Scarpa service didn’t let me down. They agreed that this didn’t sound like it should be happening, but they acknowledged that they’d heard of the problem on some of their cheaper boots that don’t use Vibram rubber – the compound of the sole is too dense and that leads to similar things to what I’d been experiencing. They sent me a packing label and asked me to ship my boots to them by courier for testing by the Aftersales Manager. A week later, I got in touch with them to find out what they’d discovered and… nothing. The rubber was fine, the boots were as intended and they’d be finding their way back to me in a few days.
Having spent the last few weeks while my Scarpas were being tested wearing my older boots and trail shoes, I’d started to remember why I enjoyed walking – I could spend the time immersing myself in the environment and looking around at views without worrying about whether a touch of semi-evaporated morning dew on a rock might send me plummeting to my death. With trepidation, I wore my newly returned Scarpa R-Evolutions on a walk this weekend. It was muddy, it was damp, and it was near water.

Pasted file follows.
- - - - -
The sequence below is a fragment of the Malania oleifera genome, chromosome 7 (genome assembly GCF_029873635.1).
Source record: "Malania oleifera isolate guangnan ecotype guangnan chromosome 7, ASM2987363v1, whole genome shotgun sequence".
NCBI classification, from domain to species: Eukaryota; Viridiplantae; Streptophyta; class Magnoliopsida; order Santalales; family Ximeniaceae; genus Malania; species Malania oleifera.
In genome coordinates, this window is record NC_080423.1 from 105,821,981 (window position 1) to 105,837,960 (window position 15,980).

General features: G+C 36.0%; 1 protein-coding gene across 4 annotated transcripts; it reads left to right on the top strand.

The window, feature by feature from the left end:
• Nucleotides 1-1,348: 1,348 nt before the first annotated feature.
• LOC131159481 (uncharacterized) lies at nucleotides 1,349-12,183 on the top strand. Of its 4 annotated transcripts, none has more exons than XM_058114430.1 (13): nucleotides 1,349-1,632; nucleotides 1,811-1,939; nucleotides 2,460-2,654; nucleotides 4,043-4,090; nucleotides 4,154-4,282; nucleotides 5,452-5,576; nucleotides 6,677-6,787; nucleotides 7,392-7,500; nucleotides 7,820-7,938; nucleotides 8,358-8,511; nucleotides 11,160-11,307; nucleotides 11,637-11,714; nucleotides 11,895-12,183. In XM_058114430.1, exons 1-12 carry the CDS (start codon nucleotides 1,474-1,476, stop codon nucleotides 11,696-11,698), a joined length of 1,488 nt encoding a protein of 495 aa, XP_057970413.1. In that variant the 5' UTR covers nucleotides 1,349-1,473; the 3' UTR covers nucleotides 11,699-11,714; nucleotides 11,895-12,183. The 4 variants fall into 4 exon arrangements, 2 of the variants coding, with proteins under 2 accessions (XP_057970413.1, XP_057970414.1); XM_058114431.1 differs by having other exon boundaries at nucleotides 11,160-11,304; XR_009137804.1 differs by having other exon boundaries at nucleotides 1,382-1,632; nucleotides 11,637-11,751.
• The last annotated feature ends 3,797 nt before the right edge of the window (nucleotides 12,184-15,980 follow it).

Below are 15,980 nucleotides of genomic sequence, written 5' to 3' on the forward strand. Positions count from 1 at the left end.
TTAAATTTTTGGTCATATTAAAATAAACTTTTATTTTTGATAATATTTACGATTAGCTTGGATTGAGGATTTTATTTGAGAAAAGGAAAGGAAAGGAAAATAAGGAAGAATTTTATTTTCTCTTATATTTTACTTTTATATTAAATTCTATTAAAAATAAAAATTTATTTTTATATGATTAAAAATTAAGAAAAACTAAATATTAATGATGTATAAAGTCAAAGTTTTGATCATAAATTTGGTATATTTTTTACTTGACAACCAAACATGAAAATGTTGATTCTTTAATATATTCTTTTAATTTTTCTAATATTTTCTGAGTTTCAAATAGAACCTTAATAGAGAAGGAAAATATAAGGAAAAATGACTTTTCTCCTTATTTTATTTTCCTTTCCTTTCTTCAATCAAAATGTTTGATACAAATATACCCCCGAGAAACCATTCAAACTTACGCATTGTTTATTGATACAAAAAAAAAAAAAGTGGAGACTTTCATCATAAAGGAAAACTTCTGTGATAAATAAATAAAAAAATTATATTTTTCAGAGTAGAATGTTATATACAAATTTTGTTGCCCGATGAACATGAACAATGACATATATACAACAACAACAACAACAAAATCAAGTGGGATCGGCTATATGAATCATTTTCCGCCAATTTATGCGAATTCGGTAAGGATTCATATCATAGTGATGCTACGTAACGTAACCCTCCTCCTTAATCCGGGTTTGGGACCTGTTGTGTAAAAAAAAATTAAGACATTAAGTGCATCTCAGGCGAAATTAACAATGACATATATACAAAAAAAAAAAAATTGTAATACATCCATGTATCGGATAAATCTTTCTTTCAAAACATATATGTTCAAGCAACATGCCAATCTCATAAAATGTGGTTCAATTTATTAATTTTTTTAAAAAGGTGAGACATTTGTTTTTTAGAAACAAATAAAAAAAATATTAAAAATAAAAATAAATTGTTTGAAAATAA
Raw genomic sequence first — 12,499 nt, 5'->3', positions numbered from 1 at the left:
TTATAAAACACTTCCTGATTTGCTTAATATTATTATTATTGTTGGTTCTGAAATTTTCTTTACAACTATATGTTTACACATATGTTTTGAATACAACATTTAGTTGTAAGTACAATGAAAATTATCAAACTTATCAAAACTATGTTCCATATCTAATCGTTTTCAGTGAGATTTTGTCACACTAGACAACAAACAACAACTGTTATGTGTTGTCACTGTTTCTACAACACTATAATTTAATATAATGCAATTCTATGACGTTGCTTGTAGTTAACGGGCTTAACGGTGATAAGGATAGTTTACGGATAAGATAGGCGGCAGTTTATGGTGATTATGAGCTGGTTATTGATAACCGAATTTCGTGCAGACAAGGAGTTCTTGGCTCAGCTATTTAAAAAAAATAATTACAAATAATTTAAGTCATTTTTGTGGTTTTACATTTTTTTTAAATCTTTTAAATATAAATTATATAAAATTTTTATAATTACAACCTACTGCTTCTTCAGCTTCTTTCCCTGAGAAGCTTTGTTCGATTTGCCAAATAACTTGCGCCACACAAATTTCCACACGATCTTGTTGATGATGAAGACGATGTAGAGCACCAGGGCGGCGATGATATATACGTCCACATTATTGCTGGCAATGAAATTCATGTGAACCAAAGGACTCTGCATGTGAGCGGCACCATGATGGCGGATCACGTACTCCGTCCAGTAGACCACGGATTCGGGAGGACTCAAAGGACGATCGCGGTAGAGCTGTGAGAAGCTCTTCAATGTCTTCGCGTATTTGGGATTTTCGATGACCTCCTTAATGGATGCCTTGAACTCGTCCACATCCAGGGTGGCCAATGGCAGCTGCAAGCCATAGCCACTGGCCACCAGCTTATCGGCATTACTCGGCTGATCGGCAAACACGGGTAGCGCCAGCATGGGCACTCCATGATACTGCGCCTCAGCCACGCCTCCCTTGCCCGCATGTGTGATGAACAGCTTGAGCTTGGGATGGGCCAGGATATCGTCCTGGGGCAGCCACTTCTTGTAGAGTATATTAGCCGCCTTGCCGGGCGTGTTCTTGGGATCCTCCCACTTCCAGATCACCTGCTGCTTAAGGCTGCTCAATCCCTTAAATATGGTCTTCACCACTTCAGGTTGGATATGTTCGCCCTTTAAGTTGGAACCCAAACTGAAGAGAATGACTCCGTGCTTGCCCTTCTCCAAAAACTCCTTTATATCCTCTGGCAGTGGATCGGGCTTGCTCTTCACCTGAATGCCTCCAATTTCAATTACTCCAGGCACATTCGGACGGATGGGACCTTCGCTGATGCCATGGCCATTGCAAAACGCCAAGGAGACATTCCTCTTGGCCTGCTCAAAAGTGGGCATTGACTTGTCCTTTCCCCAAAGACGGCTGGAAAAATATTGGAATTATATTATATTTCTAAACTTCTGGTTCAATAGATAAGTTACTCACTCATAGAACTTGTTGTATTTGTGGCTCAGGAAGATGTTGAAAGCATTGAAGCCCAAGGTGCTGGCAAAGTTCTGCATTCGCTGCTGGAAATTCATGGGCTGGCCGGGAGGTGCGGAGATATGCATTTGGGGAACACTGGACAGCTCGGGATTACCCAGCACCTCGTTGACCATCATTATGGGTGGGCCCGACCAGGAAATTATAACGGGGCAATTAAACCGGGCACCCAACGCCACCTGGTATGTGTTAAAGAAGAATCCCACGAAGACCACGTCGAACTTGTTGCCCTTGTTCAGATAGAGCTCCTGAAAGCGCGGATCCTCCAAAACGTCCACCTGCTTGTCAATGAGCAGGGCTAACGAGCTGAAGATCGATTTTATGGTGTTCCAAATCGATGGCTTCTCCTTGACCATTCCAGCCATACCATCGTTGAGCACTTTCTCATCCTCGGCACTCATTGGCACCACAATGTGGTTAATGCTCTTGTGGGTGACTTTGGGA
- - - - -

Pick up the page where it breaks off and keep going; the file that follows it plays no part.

I slipped. I was miserable.
I’m not sure what it is about these boots. The lugs don’t clear out well at all, which would explain why everything becomes slippy after you’ve been near some mud, but it doesn’t explain why a wet rock would become akin to an ice rink in otherwise un-clogged boots.
I loved these boots when I tried them on in the store and broke them in around the local area, but that love affair ended once I got them out into the wild. I can’t recommend them. I definitely wouldn’t wear them if I was doing a walk solo… Mountain Rescue have it hard enough as it is.